Pancreatic cancer, which affects about 60,000 Americans every year, is one of the deadliest forms of cancer. After diagnosis, fewer than 10 percent of patients survive for five years.
While some chemotherapies are initially effective, pancreatic tumors often become resistant to them. The disease has also proven difficult to treat with newer approaches such as immunotherapy.
In a new study from MIT, researchers have developed an immunotherapy strategy and shown that it may eliminate pancreatic tumors.
The new therapy, which is a combination of three drugs that help boost the body’s own immune defenses against tumors, is expected to enter clinical trials later this year.
The body’s immune system contains T cells that can recognize and destroy cells that express cancerous proteins, but most tumors create a highly immunosuppressive environment that disables these T cells, helping the tumor to survive.
Immune checkpoint therapy (the most common form of immunotherapy currently being used clinically) works by removing the brakes on these T cells, rejuvenating them so they can destroy tumors.
But pancreatic tumors don’t express as many cancerous proteins, known as neoantigens. This would give T cells fewer targets to attack.
In the study, the team found that many pancreatic tumors do in fact express cancer-specific neoantigens.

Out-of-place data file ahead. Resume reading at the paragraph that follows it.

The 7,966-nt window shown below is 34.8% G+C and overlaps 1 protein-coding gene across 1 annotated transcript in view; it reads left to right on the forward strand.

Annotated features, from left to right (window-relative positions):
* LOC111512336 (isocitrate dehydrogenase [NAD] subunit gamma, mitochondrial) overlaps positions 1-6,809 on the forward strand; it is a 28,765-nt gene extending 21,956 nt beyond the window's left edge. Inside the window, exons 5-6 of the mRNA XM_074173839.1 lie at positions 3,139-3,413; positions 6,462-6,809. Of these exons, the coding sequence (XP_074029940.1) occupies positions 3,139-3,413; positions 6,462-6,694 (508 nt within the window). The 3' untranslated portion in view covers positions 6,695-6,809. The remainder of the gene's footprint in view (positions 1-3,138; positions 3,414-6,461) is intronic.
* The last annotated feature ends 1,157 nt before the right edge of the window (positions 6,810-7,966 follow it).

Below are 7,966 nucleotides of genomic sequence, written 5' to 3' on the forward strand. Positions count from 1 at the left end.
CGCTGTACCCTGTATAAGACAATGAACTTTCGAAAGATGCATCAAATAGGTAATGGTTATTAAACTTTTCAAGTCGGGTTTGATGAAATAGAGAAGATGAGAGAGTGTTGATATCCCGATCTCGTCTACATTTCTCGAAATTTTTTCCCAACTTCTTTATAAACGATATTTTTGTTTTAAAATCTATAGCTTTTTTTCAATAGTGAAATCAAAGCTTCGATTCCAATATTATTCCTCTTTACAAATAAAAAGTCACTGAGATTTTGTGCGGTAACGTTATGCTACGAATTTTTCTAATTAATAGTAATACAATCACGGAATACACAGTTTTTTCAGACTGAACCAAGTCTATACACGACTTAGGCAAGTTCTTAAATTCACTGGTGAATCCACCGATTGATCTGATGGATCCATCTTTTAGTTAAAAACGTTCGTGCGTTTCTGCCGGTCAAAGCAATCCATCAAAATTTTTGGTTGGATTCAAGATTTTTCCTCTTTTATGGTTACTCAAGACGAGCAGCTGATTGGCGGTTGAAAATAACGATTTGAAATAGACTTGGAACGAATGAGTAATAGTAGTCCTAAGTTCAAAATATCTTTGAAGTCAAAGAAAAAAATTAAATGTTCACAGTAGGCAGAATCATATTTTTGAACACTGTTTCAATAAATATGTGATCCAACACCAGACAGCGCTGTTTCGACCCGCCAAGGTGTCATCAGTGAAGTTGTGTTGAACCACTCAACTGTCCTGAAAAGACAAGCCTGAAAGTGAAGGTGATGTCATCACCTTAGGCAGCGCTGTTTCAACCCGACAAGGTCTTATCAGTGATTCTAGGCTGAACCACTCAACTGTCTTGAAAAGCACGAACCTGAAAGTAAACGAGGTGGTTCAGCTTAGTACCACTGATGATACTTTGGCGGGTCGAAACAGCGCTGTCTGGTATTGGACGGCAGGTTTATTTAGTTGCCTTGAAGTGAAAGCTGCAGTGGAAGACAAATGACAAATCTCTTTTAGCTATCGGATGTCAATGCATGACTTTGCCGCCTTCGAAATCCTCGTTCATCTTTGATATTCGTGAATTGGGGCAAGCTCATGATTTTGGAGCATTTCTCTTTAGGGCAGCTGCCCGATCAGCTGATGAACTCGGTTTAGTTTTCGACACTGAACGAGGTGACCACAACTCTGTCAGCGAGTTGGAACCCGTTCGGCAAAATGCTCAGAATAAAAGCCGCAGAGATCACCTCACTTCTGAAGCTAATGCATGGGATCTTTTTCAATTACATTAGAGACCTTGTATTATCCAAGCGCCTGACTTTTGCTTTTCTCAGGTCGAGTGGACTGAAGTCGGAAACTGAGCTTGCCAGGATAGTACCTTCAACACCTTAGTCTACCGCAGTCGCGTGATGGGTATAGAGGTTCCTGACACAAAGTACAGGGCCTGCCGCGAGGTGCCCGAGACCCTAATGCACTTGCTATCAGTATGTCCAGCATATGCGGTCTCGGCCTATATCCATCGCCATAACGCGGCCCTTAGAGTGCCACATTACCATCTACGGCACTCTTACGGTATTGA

Using mice of pancreatic cancer, the researchers tested a variety of combinations of experimental drugs.
They found that combining three cancer drugs (CD40 agonist antibodies with both a PD-1 inhibitor and a TIGIT inhibitor) could lead to a dramatic effect.
Pancreatic tumors shrank in about half of the animals given this treatment, and in 25% of the mice, the tumors disappeared completely. Furthermore, the tumors did not regrow after the treatment was stopped.
None of these drugs are FDA-approved yet, but they have each reached phase 2 clinical trials. A clinical trial on the triple combination is expected to begin later this year.
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The study is published in Cancer Cell. One author of the study is William Freed-Pastor.
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